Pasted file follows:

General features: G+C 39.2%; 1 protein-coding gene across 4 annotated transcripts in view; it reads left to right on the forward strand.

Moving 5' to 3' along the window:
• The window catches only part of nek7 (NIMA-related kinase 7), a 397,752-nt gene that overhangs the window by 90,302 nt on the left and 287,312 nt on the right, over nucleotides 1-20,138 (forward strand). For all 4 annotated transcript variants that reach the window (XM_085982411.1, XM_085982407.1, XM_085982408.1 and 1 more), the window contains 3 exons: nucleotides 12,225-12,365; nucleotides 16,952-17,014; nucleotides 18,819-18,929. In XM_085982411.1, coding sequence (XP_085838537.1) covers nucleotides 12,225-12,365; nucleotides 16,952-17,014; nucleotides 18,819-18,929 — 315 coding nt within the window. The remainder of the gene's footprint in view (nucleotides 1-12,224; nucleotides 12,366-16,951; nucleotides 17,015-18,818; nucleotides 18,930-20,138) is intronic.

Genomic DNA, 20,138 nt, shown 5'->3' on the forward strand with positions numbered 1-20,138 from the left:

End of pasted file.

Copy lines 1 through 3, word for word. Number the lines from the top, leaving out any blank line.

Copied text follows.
General features: G+C 39.2%; 1 protein-coding gene across 4 annotated transcripts in view; it reads left to right on the forward strand.

Moving 5' to 3' along the window:
• The window catches only part of nek7 (NIMA-related kinase 7), a 397,752-nt gene that overhangs the window by 90,302 nt on the left and 287,312 nt on the right, over nucleotides 1-20,138 (forward strand). For all 4 annotated transcript variants that reach the window (XM_085982411.1, XM_085982407.1, XM_085982408.1 and 1 more), the window contains 3 exons: nucleotides 12,225-12,365; nucleotides 16,952-17,014; nucleotides 18,819-18,929. In XM_085982411.1, coding sequence (XP_085838537.1) covers nucleotides 12,225-12,365; nucleotides 16,952-17,014; nucleotides 18,819-18,929 — 315 coding nt within the window. The remainder of the gene's footprint in view (nucleotides 1-12,224; nucleotides 12,366-16,951; nucleotides 17,015-18,818; nucleotides 18,930-20,138) is intronic.